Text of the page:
There was a man named Jabez …. He was the one who prayed to the God of Israel, “Oh, that you would bless me and expand my territory! Please be with me in all that I do, and keep me from all trouble and pain!” And God granted him his request. (1 Chronicles 4:9-10 NLT)

Abide in Christ, stand firm in his Word, pray fervently with authority and boldness, trigger commands in Heaven!

SCRIPTURES TO CONSIDER

Prayers boldly focused on the Kingdom.

Seek first the kingdom of God and His righteousness, and all these things will be provided for you. (Matthew 6:33 HCSB)

Prayers for his presence.

Being content with what you have; for He Himself has said, “I will never desert you, nor will I ever forsake you.” (Hebrews 13:5)

Prayers for shelter and safety, however God may define that for us.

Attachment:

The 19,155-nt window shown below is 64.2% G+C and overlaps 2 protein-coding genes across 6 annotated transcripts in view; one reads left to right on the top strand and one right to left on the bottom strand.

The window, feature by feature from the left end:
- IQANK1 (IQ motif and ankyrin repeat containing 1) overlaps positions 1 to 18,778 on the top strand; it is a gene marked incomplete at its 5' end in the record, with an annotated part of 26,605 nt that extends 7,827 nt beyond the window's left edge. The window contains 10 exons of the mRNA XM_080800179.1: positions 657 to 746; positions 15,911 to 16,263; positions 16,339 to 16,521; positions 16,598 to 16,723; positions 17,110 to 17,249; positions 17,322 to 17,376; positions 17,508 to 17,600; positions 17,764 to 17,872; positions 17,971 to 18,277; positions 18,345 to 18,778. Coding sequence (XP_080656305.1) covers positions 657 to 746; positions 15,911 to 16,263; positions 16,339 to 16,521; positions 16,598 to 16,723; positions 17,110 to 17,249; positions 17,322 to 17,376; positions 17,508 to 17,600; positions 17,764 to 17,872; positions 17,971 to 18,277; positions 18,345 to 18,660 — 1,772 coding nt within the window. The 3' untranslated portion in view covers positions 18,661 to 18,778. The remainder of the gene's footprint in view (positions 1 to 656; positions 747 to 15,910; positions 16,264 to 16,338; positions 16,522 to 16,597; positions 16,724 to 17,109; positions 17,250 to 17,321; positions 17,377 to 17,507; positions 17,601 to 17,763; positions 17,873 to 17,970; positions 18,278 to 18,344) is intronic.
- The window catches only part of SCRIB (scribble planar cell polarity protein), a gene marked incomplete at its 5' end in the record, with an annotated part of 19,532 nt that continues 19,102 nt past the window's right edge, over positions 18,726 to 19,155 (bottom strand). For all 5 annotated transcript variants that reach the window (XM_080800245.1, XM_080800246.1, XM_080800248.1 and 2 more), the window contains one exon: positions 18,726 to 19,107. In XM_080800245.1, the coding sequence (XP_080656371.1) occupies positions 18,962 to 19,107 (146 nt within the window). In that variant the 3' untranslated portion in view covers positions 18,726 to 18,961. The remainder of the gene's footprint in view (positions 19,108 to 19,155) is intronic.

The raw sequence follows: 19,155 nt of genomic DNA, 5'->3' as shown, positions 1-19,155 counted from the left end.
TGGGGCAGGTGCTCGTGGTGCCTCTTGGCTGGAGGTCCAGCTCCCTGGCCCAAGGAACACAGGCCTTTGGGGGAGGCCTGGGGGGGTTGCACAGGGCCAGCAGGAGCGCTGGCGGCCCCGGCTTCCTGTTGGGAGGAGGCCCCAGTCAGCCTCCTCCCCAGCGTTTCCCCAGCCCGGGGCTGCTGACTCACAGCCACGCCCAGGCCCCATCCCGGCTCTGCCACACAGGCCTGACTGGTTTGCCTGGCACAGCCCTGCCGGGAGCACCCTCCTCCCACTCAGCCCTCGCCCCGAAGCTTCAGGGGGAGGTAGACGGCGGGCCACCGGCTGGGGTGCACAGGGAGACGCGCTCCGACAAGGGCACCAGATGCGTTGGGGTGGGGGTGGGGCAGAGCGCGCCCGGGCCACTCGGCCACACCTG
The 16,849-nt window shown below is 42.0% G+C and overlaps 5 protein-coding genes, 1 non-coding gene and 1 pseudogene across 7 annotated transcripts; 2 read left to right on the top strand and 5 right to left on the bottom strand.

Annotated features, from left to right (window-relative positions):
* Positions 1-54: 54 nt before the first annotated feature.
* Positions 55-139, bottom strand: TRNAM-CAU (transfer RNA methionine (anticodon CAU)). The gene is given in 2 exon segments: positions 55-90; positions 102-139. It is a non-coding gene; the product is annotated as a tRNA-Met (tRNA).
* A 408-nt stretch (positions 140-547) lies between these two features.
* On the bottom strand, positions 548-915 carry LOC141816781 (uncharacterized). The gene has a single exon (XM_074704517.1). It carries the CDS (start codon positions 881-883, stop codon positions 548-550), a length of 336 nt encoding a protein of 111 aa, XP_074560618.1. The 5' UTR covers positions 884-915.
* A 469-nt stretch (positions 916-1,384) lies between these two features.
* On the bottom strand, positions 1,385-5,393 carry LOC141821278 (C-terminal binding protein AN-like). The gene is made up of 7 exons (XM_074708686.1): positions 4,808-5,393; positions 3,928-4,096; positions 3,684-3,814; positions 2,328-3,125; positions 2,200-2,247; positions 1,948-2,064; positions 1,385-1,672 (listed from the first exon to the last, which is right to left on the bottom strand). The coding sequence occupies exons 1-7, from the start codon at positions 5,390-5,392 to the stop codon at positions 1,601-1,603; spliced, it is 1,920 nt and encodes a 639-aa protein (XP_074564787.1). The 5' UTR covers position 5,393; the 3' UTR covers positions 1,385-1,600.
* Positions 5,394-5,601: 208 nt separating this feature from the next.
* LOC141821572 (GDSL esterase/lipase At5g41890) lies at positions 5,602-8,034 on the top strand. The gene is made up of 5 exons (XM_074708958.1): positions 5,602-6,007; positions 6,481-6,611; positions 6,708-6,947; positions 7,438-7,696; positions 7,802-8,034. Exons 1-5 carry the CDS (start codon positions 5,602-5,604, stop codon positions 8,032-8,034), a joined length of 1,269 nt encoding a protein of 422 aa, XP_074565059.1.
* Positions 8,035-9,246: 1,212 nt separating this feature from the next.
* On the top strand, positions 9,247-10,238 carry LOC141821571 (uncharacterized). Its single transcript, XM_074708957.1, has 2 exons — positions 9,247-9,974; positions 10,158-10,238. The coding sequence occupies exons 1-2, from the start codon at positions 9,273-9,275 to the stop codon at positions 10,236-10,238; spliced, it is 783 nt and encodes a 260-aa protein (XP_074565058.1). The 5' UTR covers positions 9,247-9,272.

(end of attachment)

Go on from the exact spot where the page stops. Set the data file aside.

From the end of the earth I will cry to You, when my heart is overwhelmed; Lead me to the rock that is higher than I. For You have been a shelter for me, a strong tower from the enemy. I will abide in Your tabernacle forever; I will trust in the shelter of Your wings. (Psalms 61:2-4 NKJV)

Prayers for firmness and a steady faith.

I am at rest in God alone; my salvation comes from Him. He alone is my rock and my salvation, my stronghold; I will never be shaken. (Psalms 62:1-2 HCSB)

Why Pray and How: ACTS 11:19-12:25

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Acts 11:19-12:25

Praying before meals was a regular part of our practice throughout my childhood.  One Sunday afternoon our family sat down to eat our noon meal, which was probably pot roast from the crock-pot, typical Sunday fare in our home. We prayed and then began to eat. My little brother yelped and whimpered as he took a bite and said, “Daddy, the food is still too hot. You didn’t pray long enough.”